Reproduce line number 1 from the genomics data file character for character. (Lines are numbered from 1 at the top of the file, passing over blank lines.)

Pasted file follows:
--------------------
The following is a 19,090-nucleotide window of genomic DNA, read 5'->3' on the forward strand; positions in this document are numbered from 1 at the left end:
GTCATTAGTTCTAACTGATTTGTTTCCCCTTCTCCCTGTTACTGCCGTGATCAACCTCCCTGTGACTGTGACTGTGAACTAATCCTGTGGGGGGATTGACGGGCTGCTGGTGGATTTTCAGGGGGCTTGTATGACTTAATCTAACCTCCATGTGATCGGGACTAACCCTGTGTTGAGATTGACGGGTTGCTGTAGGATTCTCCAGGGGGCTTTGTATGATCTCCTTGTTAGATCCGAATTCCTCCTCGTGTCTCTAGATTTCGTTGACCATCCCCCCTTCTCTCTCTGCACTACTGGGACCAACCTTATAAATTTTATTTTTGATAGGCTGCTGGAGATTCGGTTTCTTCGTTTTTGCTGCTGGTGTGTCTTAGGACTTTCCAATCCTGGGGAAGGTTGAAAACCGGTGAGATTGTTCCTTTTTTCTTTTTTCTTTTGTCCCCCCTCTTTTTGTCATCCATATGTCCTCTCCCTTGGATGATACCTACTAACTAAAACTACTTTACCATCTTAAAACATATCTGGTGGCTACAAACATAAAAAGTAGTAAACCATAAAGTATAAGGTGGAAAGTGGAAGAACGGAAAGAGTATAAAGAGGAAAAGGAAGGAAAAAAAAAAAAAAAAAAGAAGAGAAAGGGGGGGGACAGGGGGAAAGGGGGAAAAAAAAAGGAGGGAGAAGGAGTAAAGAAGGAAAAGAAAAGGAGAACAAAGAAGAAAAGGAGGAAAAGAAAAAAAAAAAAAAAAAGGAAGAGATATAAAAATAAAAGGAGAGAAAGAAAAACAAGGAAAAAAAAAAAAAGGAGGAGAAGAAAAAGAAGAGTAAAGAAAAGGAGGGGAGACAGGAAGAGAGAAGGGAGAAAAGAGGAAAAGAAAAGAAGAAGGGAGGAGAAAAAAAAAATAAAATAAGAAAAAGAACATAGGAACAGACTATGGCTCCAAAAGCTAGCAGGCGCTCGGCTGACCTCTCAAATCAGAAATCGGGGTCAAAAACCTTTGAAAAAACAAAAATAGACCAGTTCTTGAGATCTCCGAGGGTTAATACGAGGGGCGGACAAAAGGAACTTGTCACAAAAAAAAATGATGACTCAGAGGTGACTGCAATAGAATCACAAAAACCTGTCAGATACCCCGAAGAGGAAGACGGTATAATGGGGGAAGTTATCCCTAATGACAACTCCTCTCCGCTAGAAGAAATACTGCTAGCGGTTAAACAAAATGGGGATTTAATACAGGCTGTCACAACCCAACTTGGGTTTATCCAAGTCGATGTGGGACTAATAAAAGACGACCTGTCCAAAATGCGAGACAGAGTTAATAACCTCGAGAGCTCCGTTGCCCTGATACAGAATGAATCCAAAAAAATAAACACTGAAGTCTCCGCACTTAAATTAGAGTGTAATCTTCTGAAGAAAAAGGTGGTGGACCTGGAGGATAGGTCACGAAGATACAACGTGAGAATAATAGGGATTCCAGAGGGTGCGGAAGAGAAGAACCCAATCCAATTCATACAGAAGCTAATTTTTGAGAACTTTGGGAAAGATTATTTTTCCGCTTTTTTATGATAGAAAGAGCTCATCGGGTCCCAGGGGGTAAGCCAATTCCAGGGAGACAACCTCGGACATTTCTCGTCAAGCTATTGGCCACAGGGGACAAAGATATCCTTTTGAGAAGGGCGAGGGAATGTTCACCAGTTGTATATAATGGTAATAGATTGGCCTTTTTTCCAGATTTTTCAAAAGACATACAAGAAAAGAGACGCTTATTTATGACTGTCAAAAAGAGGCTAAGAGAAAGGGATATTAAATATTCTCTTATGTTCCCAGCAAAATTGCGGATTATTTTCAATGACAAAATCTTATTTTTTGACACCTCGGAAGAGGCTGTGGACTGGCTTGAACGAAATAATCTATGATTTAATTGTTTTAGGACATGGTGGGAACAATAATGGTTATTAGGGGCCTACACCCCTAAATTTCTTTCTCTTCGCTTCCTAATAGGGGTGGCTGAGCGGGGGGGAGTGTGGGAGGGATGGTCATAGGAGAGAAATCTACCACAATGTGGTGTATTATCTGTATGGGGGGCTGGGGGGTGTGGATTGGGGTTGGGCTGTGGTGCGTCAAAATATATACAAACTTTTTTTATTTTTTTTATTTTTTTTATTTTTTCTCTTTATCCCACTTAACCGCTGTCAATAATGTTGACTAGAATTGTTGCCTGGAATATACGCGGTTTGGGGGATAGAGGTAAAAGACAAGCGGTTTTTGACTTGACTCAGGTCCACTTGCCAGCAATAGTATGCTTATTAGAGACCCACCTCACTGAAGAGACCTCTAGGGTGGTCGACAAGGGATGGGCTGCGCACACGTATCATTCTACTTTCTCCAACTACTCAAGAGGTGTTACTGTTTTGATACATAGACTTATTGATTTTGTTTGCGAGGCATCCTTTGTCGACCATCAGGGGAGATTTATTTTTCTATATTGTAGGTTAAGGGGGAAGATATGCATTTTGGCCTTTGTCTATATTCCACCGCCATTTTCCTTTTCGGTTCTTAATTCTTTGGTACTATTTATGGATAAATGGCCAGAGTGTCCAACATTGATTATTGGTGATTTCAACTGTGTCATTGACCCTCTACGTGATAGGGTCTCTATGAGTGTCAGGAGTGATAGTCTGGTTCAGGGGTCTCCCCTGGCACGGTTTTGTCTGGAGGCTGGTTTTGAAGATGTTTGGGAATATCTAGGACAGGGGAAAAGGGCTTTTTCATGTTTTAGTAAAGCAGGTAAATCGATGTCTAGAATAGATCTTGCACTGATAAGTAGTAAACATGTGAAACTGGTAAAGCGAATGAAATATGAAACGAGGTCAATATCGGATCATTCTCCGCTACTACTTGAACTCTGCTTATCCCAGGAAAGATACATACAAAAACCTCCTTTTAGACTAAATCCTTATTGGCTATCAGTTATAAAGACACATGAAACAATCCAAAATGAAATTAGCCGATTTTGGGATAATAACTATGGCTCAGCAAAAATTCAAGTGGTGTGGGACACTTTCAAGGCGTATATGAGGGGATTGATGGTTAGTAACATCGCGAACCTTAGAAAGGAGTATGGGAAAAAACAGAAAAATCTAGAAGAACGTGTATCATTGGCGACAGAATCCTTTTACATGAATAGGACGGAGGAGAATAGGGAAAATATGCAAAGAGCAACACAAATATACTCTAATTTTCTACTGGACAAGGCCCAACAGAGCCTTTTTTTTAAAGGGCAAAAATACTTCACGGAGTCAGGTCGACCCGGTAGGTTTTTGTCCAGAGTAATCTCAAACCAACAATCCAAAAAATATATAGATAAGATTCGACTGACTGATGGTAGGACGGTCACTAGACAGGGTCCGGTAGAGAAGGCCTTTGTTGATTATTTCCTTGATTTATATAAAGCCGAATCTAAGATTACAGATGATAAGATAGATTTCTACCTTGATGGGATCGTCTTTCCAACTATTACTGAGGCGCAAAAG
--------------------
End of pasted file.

The following is a 19,090-nucleotide window of genomic DNA, read 5'->3' on the forward strand; positions in this document are numbered from 1 at the left end: